One of the more colorful and popular characters in Roger Kahn’s great book The Boys of Summer is Brooklyn Dodgers left-hander Elwin Charles “Preacher” Roe; popular not only to readers of this timeless classic, but also to those who actually played with him and to Kahn himself.
Born on February 26, 1916 in Ash Flat, Arkansas and raised in nearby Viola in the heart of the Ozark Mountains, Roe was as hillbilly as a hillbilly could be. He is perhaps best remembered for having one of the best spitballs in the history of the game – a claim that he only admitted to after his retirement.
A very humble man, Roe got his nickname at the tender age of three years old when an uncle asked the toddler his name. Roe answered “preacher” because of his fondness for a local a minister who would take him on horse-and-buggy rides and his own desire to someday become a minister himself.
Although Roe made a career out of sounding like an uneducated hick, truth be known, he was extremely intelligent and well educated. He was the son of a small town medical doctor known for accepting food and livestock in exchange for medical services rendered, especially during the Great Depression. Preacher attended Harding College (now Harding University) in Searcy, Arkansas where, in 1937, he gained national attention by striking out twenty-six batters in a thirteen-inning game.
Roe was initially signed by the St Louis Cardinals in 1938 by Branch Rickey, who was then the Cardinals general manager. Roe appeared in only one game with the Cardinal that season in which he gave up six hits, two walks and four runs in 2 2/3 innings. Needless to say, he was quickly sent down to the minor leagues, where he remained until traded to the Pittsburgh Pirates in 1943. In four seasons with the weak-hitting Pirates, Roe had a rather dismal record of 34-47, in spite of a respectable ERA of 3.73.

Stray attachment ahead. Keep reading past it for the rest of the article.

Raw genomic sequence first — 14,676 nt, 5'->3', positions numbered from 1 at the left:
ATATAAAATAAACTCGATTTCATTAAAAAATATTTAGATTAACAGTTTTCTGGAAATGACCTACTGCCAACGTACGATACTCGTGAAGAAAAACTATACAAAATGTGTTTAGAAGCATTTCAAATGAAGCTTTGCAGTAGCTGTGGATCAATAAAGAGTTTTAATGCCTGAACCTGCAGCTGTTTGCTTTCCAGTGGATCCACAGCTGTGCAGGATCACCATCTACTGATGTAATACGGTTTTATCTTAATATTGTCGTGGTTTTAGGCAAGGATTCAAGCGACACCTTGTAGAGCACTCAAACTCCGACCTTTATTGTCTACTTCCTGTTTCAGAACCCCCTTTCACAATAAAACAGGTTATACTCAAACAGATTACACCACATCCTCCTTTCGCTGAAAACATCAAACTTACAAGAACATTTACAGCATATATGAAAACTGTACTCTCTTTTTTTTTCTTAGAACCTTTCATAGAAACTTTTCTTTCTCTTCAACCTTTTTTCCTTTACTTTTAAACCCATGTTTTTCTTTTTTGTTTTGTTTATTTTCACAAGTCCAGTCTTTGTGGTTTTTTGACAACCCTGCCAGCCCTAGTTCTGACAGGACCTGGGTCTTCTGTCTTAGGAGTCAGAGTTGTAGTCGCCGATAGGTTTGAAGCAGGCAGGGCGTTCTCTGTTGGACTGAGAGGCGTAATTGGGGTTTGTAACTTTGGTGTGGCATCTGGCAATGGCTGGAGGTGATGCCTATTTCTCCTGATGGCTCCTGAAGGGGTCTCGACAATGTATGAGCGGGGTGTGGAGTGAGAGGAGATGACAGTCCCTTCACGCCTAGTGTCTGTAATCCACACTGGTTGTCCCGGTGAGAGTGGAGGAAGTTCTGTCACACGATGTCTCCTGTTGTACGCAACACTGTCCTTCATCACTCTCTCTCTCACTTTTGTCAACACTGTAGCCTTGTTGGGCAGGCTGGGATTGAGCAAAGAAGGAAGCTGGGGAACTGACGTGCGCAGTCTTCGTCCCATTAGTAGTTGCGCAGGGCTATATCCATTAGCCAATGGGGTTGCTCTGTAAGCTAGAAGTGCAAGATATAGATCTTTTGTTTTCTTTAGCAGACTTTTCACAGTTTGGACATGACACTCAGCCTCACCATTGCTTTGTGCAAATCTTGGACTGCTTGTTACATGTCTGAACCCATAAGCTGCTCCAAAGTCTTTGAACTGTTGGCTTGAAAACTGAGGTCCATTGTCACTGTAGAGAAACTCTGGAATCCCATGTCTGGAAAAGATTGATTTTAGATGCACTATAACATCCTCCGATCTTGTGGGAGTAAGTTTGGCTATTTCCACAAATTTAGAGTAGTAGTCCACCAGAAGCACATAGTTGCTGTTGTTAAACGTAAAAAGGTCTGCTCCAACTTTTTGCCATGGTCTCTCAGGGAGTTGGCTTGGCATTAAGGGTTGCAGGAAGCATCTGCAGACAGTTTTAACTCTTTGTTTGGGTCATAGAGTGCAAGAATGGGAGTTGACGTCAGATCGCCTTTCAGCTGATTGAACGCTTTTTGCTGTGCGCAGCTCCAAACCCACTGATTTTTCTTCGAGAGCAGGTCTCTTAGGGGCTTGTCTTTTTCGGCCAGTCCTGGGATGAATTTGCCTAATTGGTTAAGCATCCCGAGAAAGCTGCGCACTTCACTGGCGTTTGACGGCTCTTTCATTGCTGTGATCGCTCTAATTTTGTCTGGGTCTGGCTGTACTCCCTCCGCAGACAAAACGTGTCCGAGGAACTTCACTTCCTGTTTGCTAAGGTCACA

On December 8, 1947, Branch Rickey, who was now general manager of the Brooklyn Dodgers, remembered Roe from his days with the Cardinals and traded for Roe and infielders Billy Cox and Gene Mauch in exchange for pitchers Hal Gregg and Vic Lombardi and outfielder Dixie Walker. (Walker had been extremely outspoken against the Dodgers bringing up Jackie Robinson which, of course, was among Rickey’s proudest accomplishments).
Having mastered the spitball while with the Pirates, “Preach” (as his teammates called him) had tremendous success with the Dodgers, including winning records in his first six seasons with the team. Roe finished the 1948 season with a record of 12-8 and an excellent ERA of 2.63. “I try to keep the hitters off balance, never giving them a decent pitch,” Roe once said. “I’m always aiming for the corners, never throwing the same pitch twice or what the hitter is expecting.”
Roe was selected to the 1949 All-Star Game in which he pitched the ninth inning and retired all three batters he faced. He excelled during the 1949 season, finishing with a 15-6 record and a 2.79 ERA, helping the Dodgers into the 1949 World Series. Preacher pitched game-2 of the series earning the win with a six-hit, complete game, 1-0 shutout over Yankees pitcher Vic Raschi. Unfortunately it was the only game that the Dodgers won in the five game series. The Roe-Raschi game is still ranked as being one of the top-50 best World Series pitching duels of all time.